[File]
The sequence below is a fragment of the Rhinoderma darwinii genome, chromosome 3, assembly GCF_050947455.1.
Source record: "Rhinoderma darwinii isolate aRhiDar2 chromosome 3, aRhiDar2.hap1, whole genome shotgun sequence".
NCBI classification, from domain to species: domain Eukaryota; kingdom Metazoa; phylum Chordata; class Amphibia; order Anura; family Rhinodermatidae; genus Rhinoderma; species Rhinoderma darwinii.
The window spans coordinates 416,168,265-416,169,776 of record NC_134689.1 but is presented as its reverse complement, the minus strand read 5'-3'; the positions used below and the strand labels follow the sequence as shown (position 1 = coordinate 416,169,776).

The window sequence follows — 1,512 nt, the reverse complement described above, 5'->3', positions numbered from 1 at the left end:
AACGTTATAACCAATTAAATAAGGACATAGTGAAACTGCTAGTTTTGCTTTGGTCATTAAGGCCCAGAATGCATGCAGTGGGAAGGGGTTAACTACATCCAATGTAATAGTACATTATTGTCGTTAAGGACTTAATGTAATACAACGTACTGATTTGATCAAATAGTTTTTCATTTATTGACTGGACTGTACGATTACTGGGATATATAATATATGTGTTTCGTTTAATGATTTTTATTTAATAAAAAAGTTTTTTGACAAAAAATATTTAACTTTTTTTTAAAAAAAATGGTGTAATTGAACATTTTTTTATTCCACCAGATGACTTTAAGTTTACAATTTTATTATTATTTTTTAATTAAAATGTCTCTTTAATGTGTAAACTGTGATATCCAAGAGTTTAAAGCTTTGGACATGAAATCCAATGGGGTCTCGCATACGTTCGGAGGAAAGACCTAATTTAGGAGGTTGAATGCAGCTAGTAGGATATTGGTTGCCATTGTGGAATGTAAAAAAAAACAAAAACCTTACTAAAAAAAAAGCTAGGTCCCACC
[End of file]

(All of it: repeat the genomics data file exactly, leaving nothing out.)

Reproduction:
The sequence below is a fragment of the Rhinoderma darwinii genome, chromosome 3, assembly GCF_050947455.1.
Source record: "Rhinoderma darwinii isolate aRhiDar2 chromosome 3, aRhiDar2.hap1, whole genome shotgun sequence".
NCBI classification, from domain to species: domain Eukaryota; kingdom Metazoa; phylum Chordata; class Amphibia; order Anura; family Rhinodermatidae; genus Rhinoderma; species Rhinoderma darwinii.
The window spans coordinates 416,168,265-416,169,776 of record NC_134689.1 but is presented as its reverse complement, the minus strand read 5'-3'; the positions used below and the strand labels follow the sequence as shown (position 1 = coordinate 416,169,776).

The window sequence follows — 1,512 nt, the reverse complement described above, 5'->3', positions numbered from 1 at the left end:
AACGTTATAACCAATTAAATAAGGACATAGTGAAACTGCTAGTTTTGCTTTGGTCATTAAGGCCCAGAATGCATGCAGTGGGAAGGGGTTAACTACATCCAATGTAATAGTACATTATTGTCGTTAAGGACTTAATGTAATACAACGTACTGATTTGATCAAATAGTTTTTCATTTATTGACTGGACTGTACGATTACTGGGATATATAATATATGTGTTTCGTTTAATGATTTTTATTTAATAAAAAAGTTTTTTGACAAAAAATATTTAACTTTTTTTTAAAAAAAATGGTGTAATTGAACATTTTTTTATTCCACCAGATGACTTTAAGTTTACAATTTTATTATTATTTTTTAATTAAAATGTCTCTTTAATGTGTAAACTGTGATATCCAAGAGTTTAAAGCTTTGGACATGAAATCCAATGGGGTCTCGCATACGTTCGGAGGAAAGACCTAATTTAGGAGGTTGAATGCAGCTAGTAGGATATTGGTTGCCATTGTGGAATGTAAAAAAAAACAAAAACCTTACTAAAAAAAAAGCTAGGTCCCACC